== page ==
Some find it in a church, some in meditation. Some find it in listening to music, some in making same. Some find it in a relationship, some in solitude.
What “it”? Sank-chew-airy. (This phonetic pronunciation note is my unofficial attempt at an easier format than the official one — /saNGk(t)SHəˌwerē/ — and I stand by my results.)
- a place of refuge or safety
- a nature reserve
That’s the Oxford Language take on the word’s meaning and it seems OK to me. Some dictionaries add “sacred/holy/consecrated” places to these two basic meanings.
Without trying to make the whole world a “safe space,” I think we all need at least one place of safety; one place of refuge from our troubles and from the world’s troubles. In addition to the sources already noted, some find sanctuary-in-the-first-sense in a sanctuary-in-the-second-sense: a nature reserve.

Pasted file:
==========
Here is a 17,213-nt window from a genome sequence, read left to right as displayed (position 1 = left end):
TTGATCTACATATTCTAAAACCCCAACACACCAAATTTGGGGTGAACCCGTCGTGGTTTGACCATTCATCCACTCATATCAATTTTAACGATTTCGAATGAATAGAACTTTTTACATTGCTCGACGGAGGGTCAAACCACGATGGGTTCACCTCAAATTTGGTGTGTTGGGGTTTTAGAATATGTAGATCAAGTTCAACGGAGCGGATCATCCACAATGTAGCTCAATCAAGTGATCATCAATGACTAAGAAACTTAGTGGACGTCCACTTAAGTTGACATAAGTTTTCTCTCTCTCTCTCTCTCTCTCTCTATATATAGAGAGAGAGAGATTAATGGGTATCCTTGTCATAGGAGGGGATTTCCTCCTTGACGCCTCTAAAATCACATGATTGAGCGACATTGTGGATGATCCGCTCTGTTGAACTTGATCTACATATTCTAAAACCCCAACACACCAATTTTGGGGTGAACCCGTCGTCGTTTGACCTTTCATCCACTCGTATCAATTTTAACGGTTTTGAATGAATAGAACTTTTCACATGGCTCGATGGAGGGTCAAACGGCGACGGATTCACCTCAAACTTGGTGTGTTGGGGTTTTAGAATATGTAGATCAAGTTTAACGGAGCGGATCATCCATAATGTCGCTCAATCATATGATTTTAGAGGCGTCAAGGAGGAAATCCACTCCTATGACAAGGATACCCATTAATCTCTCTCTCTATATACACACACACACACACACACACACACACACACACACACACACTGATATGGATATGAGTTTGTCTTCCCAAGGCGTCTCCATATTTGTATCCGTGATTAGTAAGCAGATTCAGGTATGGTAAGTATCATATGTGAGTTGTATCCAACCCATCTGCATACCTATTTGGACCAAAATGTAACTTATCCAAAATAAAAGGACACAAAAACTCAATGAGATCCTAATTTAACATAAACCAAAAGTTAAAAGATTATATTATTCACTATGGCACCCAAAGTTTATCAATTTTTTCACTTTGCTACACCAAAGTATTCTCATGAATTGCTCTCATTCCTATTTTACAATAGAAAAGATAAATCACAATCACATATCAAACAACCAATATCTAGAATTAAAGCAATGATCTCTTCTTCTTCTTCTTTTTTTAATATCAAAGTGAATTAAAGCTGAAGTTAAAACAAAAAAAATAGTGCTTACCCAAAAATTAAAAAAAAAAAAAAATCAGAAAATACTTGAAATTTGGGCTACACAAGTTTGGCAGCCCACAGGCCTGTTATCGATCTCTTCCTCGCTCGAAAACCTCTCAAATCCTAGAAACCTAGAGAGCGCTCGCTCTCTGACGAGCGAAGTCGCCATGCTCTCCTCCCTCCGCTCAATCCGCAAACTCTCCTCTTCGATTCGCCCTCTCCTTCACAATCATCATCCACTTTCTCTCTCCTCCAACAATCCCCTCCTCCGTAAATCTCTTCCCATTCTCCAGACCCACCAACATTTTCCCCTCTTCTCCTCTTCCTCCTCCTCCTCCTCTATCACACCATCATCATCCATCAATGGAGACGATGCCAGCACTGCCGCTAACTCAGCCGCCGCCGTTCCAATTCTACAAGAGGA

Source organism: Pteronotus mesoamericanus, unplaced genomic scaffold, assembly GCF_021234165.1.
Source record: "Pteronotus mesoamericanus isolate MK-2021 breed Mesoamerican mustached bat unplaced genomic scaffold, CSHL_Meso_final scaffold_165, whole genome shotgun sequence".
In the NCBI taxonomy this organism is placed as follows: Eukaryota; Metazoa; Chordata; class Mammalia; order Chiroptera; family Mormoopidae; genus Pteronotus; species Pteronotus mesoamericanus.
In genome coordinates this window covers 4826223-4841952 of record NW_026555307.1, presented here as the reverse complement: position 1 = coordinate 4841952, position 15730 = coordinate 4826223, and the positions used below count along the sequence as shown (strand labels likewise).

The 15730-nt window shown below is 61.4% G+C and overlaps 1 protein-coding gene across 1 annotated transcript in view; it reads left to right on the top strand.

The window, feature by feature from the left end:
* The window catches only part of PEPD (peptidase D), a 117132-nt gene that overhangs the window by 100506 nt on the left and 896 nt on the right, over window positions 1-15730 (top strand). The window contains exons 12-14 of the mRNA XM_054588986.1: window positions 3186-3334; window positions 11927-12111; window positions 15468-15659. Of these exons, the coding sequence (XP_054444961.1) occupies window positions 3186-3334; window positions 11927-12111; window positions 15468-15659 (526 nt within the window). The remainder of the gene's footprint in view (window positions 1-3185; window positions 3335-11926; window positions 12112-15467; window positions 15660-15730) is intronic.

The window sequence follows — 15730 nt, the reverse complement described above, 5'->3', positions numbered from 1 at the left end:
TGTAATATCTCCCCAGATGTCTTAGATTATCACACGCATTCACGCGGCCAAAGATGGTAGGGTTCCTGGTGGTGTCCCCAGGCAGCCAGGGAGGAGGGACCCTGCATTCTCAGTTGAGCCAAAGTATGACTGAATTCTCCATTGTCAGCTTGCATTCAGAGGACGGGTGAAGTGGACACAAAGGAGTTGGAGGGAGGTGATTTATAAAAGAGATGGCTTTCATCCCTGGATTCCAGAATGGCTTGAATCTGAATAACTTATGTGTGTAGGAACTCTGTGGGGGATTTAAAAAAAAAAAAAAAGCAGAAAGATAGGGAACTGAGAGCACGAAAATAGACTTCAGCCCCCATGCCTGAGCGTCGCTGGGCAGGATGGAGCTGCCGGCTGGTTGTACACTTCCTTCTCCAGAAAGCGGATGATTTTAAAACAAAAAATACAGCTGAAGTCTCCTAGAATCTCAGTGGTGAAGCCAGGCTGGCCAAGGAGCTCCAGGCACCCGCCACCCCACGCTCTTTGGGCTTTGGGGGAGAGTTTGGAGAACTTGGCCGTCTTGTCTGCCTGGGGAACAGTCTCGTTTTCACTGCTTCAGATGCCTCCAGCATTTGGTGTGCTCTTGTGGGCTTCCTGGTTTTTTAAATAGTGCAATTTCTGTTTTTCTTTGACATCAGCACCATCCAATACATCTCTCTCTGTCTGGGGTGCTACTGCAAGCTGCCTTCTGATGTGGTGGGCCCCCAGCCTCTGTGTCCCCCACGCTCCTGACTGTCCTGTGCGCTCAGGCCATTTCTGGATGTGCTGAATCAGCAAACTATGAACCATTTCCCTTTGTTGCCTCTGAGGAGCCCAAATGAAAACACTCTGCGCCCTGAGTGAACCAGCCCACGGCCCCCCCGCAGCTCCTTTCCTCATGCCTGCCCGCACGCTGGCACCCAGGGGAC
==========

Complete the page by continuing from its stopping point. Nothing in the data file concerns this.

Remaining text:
I am among those some. On my recent trip West I visited two nature reserves: one near Edmonton and one in Calgary, where I saw magpies, a northern flicker, a goldeneye duck with her babies, a downy woodpecker (niftly dodging my lens), mallards, common mergansers (male and female), and a female wood duck with seven babies.
There is an argument to be made that once you’ve seen one duckling, you’ve seen ’em all. I wouldn’t argue the point. What strikes me about baby ducks is not that they’re different, but just that they’re babies. What strikes me about sanctuary-in-any-sense is that it’s easier to show than to tell.